She was the daughter of Theon, a mathematician who taught at the great school at the Alexandrine Library. She traveled widely and corresponded with people all over the Mediterranean. We know of her only through her letters because all of her work was destroyed when the Great Library of Alexandia was destroyed. She taught at the school in the Library in Alexandria, Egypt. Letters written and addressed simply to the philosopher were delivered to her. She taught mathematics and natural philosophy.
She died violently. She was dragged to her death by a mob who pulled her from her classroom into the streets where they peeled her to death with oyster shells.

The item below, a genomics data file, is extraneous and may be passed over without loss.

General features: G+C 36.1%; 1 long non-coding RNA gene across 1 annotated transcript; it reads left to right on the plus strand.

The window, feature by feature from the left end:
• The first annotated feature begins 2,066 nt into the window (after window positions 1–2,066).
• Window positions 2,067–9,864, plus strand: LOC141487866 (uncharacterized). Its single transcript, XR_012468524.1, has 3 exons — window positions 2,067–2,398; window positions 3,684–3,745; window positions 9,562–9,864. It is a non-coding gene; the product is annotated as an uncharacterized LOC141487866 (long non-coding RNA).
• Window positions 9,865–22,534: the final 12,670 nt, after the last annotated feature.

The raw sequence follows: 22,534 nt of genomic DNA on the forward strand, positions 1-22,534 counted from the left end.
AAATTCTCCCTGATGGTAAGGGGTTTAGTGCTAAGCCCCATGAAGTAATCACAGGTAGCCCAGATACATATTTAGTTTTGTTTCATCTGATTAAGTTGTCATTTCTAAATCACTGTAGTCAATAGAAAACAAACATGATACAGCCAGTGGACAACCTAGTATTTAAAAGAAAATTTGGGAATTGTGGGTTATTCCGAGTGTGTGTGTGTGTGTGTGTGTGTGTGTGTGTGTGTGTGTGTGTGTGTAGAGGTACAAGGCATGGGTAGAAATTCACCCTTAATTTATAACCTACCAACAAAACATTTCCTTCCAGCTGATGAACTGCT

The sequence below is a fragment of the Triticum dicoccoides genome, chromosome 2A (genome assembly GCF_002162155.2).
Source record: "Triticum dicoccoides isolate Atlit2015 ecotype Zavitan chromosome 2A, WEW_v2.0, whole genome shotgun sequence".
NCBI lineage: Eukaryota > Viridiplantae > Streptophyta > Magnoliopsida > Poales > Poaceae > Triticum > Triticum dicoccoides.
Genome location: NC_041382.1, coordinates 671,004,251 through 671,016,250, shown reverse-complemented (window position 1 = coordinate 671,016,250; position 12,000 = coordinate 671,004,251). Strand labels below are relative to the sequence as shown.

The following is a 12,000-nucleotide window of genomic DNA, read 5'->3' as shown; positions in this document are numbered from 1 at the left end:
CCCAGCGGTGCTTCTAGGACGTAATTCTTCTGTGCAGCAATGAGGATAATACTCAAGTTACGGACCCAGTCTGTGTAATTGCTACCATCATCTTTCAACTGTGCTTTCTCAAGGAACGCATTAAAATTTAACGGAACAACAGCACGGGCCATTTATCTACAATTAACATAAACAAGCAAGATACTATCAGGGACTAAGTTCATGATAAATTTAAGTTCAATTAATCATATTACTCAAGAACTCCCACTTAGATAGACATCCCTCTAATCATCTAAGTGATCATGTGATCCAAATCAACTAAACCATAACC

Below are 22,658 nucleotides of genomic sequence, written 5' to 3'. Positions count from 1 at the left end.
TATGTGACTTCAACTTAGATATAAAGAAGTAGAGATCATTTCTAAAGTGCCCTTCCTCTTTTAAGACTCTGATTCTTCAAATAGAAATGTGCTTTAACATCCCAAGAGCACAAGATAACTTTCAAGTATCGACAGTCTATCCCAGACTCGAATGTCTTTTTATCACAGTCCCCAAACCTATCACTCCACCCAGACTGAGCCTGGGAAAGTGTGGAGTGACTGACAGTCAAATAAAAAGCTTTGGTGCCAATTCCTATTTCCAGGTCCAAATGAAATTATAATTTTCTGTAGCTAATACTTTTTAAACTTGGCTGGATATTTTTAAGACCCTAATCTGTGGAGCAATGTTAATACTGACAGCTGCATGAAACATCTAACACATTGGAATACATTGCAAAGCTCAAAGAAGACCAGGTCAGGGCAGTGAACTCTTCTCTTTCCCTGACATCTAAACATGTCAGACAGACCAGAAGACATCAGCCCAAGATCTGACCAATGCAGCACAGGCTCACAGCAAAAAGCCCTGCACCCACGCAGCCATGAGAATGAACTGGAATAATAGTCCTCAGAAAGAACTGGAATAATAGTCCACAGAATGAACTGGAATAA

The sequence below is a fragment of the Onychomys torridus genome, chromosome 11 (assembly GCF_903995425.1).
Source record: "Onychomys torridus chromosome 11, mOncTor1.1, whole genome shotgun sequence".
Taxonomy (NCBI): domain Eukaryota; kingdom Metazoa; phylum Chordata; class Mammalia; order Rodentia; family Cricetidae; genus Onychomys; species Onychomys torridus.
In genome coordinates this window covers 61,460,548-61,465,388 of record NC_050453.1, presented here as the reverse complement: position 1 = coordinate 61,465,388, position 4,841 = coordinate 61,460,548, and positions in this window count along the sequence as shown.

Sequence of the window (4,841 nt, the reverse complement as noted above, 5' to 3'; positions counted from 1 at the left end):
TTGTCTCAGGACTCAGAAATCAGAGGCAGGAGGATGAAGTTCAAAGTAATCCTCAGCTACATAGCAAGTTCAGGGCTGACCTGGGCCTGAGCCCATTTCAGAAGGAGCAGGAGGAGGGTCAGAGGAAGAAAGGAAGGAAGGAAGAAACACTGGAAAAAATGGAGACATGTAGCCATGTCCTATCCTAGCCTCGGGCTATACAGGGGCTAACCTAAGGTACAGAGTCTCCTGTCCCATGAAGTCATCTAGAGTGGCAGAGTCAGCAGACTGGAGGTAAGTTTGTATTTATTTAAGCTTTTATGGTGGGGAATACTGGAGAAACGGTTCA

She wrote that
All formal dogmatic religions are fallacious and must never be accepted by self-respecting persons as final.
Fables should be taught as fables, myths as myths, and miracles as poetic fancies.
To teach superstitions as truths is a most terrible thing.
The child mind accepts and believes them, and only through great pain and perhaps tragedy
can he be in after years relieved of them.
In fact men will fight for a superstition quite as quickly as for a living truth
often more so, since a superstition is so intangible you cannot get at it to refute it,
but truth is a point of view, and so is changeable.
(Source - University of Alabama)